Using JScript as a batch scripting language (Part I)

As I mentioned a few days ago, I chose JScript to script of the optimized PHP build process that I’ve built. JScript in-box on pretty much every modern Windows operating system, and provides a great deal of flexibility and benefits for a scripting language:

- it’s syntax is C like. Very tasty.

- it gives access to *a lot* of functionality via COM and WMI.

- if you know enough about Windows Scripting Host and JavaScript, you can accomplish darn near anything if you want it bad enough.

- JScript’s regular expressions.  While not the universe’s most powerful, they are certainly an integral part of the language.

- Prototypes allow you to do things to classes that can significantly boost productivity.

It however does lack a few of the basic things that I’d like to see in a batch* scripting language:

- an #include mechanism.

- Easy interaction with environment variables.

- Interaction and leveraging of external processes

- Analogs to the built in command-line functions like DIR, MKDIR, ERASE, RMDIR, etc.

* And, by “batch” scripting, I mean the scripting of external commands and programs to automate something that would otherwise be done by hand.

I was thinking about all of this over the last few months and started experimenting. Along the way I came up with a basic library of functions that address the deficiencies in a rather clever way.

First, let’s fix the lack of #include

JScript (well, and VBScript) really didn’t do us any favors by not supplying us with the ability to reuse code in a simple fashion (And yes, I know about .WSC components, and I’m not keen on how *that* turned out. Ask me about that again later some time)

Anyway, #including another JScript file is pretty easy if you know what to do. Not pretty, but easy:

// includes the scripting library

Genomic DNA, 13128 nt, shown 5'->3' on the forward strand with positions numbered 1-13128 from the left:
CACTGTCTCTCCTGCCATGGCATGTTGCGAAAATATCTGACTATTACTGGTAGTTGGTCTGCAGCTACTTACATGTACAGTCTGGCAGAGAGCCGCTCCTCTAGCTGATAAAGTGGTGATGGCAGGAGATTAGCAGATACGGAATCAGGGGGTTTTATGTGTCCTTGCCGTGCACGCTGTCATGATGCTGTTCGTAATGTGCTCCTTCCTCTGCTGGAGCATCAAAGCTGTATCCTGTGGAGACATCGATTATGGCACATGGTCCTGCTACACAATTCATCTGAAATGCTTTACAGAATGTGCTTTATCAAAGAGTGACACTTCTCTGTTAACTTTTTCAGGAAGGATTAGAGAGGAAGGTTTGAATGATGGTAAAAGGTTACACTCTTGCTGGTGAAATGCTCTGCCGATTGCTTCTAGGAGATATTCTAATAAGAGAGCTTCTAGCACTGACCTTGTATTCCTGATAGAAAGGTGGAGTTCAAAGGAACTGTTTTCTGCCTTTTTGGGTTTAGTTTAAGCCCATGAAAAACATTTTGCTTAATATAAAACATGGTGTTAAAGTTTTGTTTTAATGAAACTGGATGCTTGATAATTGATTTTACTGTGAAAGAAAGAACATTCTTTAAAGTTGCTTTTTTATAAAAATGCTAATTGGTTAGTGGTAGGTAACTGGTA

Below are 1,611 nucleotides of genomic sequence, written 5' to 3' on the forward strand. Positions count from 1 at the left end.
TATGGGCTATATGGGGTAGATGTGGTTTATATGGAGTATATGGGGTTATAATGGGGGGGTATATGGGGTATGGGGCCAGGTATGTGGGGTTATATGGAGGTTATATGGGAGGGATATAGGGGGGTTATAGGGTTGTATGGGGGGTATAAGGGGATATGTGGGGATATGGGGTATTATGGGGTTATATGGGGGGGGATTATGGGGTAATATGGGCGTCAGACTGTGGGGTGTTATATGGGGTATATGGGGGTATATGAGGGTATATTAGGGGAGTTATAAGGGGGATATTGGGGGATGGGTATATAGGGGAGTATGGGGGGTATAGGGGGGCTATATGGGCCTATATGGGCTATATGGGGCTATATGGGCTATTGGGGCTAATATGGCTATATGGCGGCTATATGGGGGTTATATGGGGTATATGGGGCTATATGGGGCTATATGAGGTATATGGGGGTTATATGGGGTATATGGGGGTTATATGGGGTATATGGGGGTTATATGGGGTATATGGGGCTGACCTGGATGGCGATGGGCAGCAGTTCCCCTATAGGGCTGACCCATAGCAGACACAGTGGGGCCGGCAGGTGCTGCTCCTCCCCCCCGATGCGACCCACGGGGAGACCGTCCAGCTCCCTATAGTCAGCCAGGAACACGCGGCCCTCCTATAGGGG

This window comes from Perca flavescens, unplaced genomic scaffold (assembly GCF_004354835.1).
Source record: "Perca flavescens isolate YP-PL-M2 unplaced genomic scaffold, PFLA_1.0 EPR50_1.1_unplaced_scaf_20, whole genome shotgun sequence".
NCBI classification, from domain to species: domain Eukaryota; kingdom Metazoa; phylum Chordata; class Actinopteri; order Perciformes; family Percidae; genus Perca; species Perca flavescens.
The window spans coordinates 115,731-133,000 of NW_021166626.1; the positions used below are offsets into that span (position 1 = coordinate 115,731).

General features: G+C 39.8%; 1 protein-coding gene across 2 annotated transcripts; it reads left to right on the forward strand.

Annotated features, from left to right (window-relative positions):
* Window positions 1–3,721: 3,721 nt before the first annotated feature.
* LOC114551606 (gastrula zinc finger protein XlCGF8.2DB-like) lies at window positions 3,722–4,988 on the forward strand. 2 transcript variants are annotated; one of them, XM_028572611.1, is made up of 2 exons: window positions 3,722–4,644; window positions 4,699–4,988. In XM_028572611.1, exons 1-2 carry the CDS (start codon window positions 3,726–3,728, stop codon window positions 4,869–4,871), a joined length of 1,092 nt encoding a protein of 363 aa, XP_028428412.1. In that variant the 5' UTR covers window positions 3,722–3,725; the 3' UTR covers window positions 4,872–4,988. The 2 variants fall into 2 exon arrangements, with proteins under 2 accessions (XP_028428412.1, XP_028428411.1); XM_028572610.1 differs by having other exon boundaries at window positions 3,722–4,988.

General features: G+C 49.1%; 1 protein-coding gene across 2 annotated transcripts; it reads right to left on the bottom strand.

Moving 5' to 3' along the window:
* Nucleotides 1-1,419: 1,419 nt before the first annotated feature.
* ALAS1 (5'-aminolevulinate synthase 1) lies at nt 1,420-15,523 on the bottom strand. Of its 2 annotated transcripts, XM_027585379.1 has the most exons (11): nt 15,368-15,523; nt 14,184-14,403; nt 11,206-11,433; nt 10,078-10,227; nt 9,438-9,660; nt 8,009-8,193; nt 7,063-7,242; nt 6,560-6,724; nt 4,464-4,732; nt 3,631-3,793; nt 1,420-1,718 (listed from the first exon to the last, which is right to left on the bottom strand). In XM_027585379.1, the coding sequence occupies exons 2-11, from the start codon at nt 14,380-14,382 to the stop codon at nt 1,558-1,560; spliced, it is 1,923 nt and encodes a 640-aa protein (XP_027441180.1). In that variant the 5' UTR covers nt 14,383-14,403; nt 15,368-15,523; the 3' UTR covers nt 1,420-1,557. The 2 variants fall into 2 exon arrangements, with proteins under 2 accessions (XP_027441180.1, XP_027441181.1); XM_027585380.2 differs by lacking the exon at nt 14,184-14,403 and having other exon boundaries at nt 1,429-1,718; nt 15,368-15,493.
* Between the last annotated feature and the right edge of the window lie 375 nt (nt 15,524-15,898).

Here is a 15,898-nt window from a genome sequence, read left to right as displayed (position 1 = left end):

eval( new ActiveXObject("Scripting.FileSystemObject").OpenTextFile("Scripting.js", 1, false).ReadAll() );

The eval function gives us the ability to just run code that we pass in at runtime. This will give us a few little bumps along the way later, but for the most part, is pretty darn good.

How about those environment variables

The WScript.Shell object has some methods that let us get at environment variables, but I wouldn’t exactly consider them “Script Friendly”. So, the first thing I did, was create a some basic functionality for exposing the environment as global variables. (Some of how this gets useful, comes a bit later.)

// Global variables
var GLOBALS=this;
var WSHShell = WScript.CreateObject("WScript.Shell");
var procEnvironment=WSHShell.Environment("PROCESS")

// Loads the environment from into UPPERCASE variables in the global namespace.
// each variable is prefixed with a $
function loadEnvironment() {
    env = CollectionToStringArray(procEnvironment);
    for(each in env) {
        var v= env[each];
            if ((p = v.indexOf('=')) == 0 )
                GLOBALS['$'+v.substring(0,p).toUpperCase()] = v.substring(p+1) ;

// Sets environment variables with the all string variables in the global namespace
// that start with a $
function setEnvironment() {
    for(each in GLOBALS) {
        var t = typeof(GLOBALS[each]);
        if(t =='string' || t=='number')  {
            if( each.indexOf("$") == 0 ) {
                if( IsNullOrEmpty(GLOBALS[each]) )
                    procEnvironment(each.substring(1)) = GLOBALS[each];

// takes one of those funky-groovy COM collections and gives back a JScript 
// array of strings. 
function CollectionToStringArray(collection){
    var result = new Array();
    for( e = new Enumerator(collection); !e.atEnd(); e.moveNext() )
    return result;

// returns true if the string is null or empty
// Yeah, I was thinking of c# when I wrote this.
function IsNullOrEmpty(str) {
    return (str || "").length == 0;

// Our function for bootstrapping the required environment.
function GlobalInit() {

Now, we can easily access environment variables:

// includes the scripting library
eval( new ActiveXObject("Scripting.FileSystemObject").OpenTextFile("Scripting.js", 1, false).ReadAll() );

WScript.echo( "Path is :" + $PATH );

Next time, I’ll show how I added code to execute and capture other external commands, and show a few cool functions that make playing in JScript a bit simpler.